Figure 2. World map depicting number of biomedical engineers per ten-thousand people (World Health Organization, 2018).
A study assessing universities in Africa and North America found that there are only 12 universities in Africa - in comparison to the 229 universities in North America - that offer an education in biomedical engineering (Abu-Faraj, 2008). As a result, LMICs are forced to import their medical equipment because they do not have enough biomedical engineers to create such technology locally. Without engineers to create and innovate, efficient and effective medical devices made specifically for regions with limited resources are less accessible in developing countries.
How can the accessibility to medical devices in LMICs be improved so that efficient, effective, and functioning devices are available? One solution is a multifaceted approach that will address the main obstacle to accessing medical devices: outsourcing. Outsourcing is widely caused by the lack of biomedical engineers who are capable of producing devices locally, therefore countries, especially LMICs, must acquire them from other places around the world. This causes a domino effect, as the outsourced medical equipment is often not equipped for developing countries. “Basic resources” that these devices often rely on, such as oxygen and electricity, may be readily accessible in some areas, but not in all (Malkin, 2014).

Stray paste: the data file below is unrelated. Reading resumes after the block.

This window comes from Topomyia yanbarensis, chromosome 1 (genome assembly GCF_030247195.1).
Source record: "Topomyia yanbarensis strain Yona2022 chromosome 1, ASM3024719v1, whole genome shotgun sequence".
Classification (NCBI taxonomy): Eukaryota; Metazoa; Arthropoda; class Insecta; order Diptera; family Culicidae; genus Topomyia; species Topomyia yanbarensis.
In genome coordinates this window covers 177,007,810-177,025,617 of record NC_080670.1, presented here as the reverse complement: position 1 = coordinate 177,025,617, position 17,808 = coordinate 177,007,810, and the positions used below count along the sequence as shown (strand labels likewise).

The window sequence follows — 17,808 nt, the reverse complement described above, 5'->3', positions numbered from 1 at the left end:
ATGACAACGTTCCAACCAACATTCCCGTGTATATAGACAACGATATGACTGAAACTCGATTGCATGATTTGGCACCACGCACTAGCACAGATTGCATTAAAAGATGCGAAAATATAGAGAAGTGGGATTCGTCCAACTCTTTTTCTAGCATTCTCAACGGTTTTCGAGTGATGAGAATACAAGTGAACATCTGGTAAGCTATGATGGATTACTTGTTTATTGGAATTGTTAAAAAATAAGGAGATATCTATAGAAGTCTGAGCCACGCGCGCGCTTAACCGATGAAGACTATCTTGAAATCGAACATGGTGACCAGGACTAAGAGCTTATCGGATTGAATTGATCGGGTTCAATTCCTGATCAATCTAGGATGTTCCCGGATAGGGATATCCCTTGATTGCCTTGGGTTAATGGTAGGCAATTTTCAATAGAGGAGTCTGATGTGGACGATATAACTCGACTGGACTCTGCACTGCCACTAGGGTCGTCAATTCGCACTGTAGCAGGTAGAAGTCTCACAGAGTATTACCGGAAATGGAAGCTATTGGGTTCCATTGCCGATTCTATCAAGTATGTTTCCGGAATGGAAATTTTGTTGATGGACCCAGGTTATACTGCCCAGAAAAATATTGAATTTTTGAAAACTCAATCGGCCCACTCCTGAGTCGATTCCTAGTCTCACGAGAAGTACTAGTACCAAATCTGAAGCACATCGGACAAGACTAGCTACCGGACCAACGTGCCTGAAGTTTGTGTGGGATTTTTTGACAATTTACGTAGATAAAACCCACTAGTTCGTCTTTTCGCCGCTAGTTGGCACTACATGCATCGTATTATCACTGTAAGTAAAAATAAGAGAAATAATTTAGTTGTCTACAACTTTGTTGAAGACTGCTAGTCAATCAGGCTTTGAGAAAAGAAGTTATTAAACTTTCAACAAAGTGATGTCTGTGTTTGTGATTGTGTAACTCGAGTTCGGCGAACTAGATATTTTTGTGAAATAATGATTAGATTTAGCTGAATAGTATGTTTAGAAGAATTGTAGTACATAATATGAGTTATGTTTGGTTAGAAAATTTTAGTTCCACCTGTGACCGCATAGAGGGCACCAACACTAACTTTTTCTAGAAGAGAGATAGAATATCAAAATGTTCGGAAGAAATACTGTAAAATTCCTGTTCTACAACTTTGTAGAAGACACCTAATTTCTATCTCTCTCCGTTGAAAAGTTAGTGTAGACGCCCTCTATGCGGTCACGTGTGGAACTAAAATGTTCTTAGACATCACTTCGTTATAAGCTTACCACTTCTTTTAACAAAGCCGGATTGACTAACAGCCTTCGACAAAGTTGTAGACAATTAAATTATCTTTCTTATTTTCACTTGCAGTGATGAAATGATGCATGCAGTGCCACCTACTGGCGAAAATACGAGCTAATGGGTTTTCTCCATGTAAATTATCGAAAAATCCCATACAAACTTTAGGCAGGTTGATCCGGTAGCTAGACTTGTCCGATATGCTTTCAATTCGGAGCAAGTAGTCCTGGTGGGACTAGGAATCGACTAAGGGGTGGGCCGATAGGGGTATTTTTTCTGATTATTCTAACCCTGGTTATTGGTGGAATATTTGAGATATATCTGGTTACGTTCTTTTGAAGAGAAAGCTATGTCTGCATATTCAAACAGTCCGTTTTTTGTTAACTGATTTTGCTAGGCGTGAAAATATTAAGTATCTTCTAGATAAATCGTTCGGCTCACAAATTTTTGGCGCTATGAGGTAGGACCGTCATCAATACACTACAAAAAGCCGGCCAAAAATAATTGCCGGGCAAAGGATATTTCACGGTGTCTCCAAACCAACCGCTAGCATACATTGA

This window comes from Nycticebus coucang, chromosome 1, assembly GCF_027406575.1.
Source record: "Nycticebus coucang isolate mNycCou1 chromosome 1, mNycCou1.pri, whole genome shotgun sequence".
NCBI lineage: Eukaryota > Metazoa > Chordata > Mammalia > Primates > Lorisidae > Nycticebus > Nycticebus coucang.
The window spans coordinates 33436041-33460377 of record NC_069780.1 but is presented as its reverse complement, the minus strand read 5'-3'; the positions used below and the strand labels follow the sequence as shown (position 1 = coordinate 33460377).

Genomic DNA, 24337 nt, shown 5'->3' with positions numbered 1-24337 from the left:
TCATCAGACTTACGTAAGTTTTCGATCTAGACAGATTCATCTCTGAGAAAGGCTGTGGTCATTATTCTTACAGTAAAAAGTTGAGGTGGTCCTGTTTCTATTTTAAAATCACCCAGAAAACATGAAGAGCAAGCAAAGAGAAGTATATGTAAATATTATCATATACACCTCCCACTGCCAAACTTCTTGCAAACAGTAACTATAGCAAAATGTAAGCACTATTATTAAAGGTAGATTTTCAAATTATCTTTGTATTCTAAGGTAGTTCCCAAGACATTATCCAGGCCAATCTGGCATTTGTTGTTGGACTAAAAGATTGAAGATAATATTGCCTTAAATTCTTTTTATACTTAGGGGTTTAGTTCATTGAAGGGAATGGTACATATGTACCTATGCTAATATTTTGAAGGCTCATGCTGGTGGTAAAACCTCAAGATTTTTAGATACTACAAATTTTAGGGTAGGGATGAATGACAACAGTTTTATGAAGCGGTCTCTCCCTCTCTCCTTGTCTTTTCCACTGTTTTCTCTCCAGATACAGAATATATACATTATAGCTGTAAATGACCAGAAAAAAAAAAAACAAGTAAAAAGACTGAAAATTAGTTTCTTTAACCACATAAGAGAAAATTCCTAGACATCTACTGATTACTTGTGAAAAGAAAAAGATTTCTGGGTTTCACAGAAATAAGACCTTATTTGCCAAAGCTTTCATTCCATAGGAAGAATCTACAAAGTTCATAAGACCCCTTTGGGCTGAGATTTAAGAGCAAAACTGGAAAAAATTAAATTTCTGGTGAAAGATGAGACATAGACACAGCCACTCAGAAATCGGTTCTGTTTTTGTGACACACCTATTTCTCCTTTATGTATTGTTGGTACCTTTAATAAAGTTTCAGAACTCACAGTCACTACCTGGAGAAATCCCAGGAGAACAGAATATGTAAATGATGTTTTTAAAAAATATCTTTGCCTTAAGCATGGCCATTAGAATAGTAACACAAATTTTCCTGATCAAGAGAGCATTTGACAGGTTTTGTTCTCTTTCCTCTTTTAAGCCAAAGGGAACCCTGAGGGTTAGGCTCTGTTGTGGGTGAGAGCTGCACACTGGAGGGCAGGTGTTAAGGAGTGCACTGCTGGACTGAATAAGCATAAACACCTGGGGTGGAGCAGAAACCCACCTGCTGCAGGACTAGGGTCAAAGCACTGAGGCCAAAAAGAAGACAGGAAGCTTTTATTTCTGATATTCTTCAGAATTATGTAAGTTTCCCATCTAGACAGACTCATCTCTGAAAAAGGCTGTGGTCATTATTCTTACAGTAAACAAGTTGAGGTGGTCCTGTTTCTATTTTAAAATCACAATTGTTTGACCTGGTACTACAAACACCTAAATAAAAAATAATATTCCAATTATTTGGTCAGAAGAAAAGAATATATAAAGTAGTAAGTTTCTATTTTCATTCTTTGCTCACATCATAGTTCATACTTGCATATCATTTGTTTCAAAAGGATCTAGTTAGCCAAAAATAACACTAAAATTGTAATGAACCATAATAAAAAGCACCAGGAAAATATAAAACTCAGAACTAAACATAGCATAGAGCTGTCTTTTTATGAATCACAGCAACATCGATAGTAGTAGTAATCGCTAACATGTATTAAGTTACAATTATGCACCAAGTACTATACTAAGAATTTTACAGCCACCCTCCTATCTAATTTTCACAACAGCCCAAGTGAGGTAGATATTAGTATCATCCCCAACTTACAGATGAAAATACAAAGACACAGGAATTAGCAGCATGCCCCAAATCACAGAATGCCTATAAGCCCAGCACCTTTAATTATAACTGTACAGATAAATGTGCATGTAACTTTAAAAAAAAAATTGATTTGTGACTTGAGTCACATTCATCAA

To design and create new medical technology that is not limited by resource status, the number of biomedical engineers in LMICs must increase. This can be achieved by increasing the amount of biomedical engineering educational programs. These local engineers will be able to more effectively create medical technology than people from other countries, as they are more aware and knowledgeable about the lack of resources in those areas. This has already proven true by the number of successful medical devices created in African countries such as Cameroon, South Africa or Botswana. Arthur Zang, for example, recently created a detection device in Cameroon for cardiovascular disease that uses a wireless connection to a cardiologist, allowing for accurate diagnoses in remote areas (Fogarty International Center, 2019). By increasing the number of biomedical engineering programs in LMICs such as Cameroon or Ghana, more people like Zang will be able to create medical devices locally, thus increasing the number of functioning medical devices. These devices will meet the needs of communities in LMICs and prevent countless deaths in the long term.